Myrtle Beach Art Museum Exhibit Proves Trash Can Become Treasure and Art

One person’s trash can be another’s treasure. For Columbia-based artist Kirkland Smith, a lifelong goal of painting in oil took a very different turn when she discovered trash – or more importantly, it’s potential for creating art with a very definite statement about the American consumerist obsession. Her assemblages of a mind-boggling array of “found” objects create works of art with amazing depth and impact.
Portrait of an Artist Kirkland Smith, Portrait of an Artist, 2014, post-consumer materials, 51" x 51" x 3"

Portrait of an Artist
Kirkland Smith, Portrait of an Artist, 2014, post-consumer materials, 51″ x 51″ x 3″

An exhibition of 21 of her works, titled Kirkland Smith: Assemblages, will be on display at the Franklin G. Burroughs-Simeon B. Chapin Art Museum from January 21 – April 21. An opening reception, from 1 – 3 p.m. Thursday, Jan. 24, will provide an opportunity for visitors to meet the artist and hear about her work, first-hand. Cost of the reception is $10 for non-museum-members, free to members.
Marilyn Kirkland Smith, Marilyn, 2009, post-consumer materials, 51" x 51" x 3"

Kirkland Smith, Marilyn, 2009, post-consumer materials, 51″ x 51″ x 3″

Although classically trained in both painting and ceramics, with a degree in Studio Arts from the University of South Carolina, Smith’s interest in working with found objects arose from an environmental landscape art contest she entered in 2008. The contest’s challenge was to illustrate an environmental issue with a work of art.
“The more I looked,” she recalls, “the more aware I became of the disposable nature of our society. Many conveniences I took for granted I now saw in a different light . . .  And I started wondering where all this trash ends up – the stuff that doesn’t make it to the landfills.”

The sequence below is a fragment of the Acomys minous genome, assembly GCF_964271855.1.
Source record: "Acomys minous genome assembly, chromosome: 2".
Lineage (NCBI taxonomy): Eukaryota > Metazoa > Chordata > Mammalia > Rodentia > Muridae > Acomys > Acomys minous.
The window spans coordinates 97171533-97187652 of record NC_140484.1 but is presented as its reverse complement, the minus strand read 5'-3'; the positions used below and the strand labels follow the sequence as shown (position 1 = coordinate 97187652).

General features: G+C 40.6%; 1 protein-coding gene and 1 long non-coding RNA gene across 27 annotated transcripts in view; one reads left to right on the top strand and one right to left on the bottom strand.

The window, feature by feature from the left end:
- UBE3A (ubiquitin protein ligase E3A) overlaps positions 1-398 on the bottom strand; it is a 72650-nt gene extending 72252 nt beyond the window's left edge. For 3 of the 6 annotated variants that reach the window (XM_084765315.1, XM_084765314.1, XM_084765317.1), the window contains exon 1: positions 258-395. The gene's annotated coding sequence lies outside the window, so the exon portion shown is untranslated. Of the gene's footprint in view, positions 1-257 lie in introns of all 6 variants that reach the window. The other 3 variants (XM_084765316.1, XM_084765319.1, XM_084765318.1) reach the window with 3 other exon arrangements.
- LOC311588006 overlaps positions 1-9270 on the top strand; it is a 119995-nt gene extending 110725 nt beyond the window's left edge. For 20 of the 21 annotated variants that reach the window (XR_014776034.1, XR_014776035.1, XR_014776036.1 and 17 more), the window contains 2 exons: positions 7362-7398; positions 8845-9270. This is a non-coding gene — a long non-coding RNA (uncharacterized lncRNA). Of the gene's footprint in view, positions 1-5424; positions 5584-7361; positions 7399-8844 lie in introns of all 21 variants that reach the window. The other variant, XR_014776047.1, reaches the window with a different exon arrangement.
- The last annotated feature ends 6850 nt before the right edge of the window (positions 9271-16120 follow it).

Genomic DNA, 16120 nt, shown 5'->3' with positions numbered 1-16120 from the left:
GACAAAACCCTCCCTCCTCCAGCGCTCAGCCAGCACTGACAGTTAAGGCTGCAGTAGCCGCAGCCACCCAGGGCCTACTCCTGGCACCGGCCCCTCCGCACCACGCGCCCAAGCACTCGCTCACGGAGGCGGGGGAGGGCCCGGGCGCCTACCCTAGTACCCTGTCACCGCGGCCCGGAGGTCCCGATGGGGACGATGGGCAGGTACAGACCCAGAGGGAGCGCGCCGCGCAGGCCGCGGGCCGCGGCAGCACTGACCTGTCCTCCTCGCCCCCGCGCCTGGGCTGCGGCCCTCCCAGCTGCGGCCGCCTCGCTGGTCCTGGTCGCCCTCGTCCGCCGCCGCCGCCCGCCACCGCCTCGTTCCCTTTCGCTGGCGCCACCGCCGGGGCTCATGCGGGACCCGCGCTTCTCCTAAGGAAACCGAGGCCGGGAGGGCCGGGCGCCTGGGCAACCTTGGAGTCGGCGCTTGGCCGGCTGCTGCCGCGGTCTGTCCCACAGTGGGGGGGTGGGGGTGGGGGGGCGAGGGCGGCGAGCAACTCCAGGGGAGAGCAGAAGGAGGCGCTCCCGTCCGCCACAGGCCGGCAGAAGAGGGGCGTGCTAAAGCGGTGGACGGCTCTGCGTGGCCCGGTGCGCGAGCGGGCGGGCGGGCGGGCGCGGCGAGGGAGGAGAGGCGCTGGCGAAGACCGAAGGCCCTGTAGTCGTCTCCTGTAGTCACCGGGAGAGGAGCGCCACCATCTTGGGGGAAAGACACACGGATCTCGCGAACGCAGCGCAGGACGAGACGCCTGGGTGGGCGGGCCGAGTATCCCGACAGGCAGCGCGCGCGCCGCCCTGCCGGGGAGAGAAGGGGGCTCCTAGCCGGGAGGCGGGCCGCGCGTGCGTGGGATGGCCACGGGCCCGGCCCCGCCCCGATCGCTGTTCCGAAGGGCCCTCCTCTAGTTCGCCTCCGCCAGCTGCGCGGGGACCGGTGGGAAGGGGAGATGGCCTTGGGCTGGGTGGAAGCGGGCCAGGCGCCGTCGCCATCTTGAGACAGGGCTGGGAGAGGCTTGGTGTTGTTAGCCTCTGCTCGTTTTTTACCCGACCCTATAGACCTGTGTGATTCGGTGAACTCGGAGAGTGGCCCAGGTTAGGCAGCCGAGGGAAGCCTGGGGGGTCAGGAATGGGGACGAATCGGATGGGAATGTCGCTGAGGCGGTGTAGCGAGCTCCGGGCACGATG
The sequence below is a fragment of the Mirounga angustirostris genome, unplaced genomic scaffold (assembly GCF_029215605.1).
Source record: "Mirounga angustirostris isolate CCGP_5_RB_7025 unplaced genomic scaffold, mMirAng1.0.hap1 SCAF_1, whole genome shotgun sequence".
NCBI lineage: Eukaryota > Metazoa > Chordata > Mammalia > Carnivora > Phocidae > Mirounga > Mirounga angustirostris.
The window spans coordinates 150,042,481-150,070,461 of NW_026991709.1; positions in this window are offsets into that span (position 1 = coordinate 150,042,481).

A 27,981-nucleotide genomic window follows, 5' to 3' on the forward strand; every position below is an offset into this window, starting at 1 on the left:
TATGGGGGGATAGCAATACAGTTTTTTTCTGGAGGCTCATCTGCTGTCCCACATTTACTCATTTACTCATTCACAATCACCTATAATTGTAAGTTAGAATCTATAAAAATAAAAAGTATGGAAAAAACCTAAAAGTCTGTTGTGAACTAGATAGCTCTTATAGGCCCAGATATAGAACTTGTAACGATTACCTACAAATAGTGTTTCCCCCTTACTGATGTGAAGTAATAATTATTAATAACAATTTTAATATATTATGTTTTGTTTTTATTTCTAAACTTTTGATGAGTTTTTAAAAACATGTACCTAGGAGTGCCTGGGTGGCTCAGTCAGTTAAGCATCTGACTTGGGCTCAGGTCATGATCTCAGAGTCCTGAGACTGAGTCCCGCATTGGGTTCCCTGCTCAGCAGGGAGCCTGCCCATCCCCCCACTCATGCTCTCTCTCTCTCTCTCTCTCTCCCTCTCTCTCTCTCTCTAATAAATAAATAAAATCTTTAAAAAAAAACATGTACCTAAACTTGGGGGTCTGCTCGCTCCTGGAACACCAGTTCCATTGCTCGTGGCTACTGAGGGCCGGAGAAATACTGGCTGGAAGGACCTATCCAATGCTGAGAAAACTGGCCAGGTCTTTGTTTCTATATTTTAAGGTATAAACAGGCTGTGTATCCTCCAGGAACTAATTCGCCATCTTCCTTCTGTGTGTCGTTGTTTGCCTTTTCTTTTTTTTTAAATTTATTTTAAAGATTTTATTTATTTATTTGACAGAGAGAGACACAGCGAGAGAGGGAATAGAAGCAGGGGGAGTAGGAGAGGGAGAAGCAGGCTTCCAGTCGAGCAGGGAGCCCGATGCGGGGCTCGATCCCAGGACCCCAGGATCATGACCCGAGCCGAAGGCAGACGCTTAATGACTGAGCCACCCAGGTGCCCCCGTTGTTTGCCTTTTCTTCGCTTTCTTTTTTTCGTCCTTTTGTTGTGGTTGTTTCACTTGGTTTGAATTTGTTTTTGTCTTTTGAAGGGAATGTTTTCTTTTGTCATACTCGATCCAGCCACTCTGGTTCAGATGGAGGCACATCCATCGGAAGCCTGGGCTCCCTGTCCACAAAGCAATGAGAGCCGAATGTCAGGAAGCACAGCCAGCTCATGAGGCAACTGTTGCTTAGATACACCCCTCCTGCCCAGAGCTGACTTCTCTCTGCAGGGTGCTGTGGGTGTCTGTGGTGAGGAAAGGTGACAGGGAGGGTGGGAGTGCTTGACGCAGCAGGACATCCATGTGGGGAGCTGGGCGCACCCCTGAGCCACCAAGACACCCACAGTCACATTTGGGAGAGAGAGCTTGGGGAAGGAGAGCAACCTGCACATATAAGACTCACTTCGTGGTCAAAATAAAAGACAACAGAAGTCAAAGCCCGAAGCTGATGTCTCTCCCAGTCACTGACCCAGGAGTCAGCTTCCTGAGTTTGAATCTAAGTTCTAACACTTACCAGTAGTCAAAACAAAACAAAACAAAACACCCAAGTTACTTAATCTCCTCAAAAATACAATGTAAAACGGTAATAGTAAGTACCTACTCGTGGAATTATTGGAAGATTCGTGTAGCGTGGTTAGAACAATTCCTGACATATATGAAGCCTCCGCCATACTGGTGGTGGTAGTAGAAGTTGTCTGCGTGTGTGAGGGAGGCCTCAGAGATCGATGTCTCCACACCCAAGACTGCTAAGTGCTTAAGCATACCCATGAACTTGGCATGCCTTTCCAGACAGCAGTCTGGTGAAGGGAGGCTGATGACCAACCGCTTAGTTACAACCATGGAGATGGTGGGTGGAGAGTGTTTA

Recruiting friends and family members – including her school-age children – to bring her cast-off objects such as bottle caps, small toys, discarded remote control devices, make-up pots, buttons and other mostly small plastic objects, Smith began amassing an inventory of material. In the artist’s talented hands, these items take the place of paint and other media, coming together to form astonishingly complex images: portraits of well-known celebrities such as Steve Jobs and Marilyn Monroe; landscapes and creatures from the natural world; or multicolored, kaleidoscope-like figures.
“The material for my work is plentiful and my bins of ‘stuff’ keep growing,” Smith writes in her artist statement, noting that she receives a steady flow of material from family and friends. She adds, “My art is only as good as my trash, and the donations from others has made the work much more interesting and meaningful.”
Smith’s assemblages have been displayed individually at environmental conferences and meetings, but more often are collected and displayed simply for their aesthetic appeal. She has come to see her recycling-into-art as a form of redemption, finding beauty in unexpected places and turning the discarded and unwanted items into something new and beautiful. She notes that her work has given her a new perspective on our disposable society, and adds that “what we throw away says a lot about who we are, but what we choose to cherish and protect says even more in the end.”
Gallery hours for Kirkland Smith: Assemblages  will be from 10 a.m. – 4 p.m. Tuesday through Saturday, 1 – 4 p.m. Sunday, beginning Thursday, Jan. 21. Admission to the museum is free at all times, but donations are welcomed.

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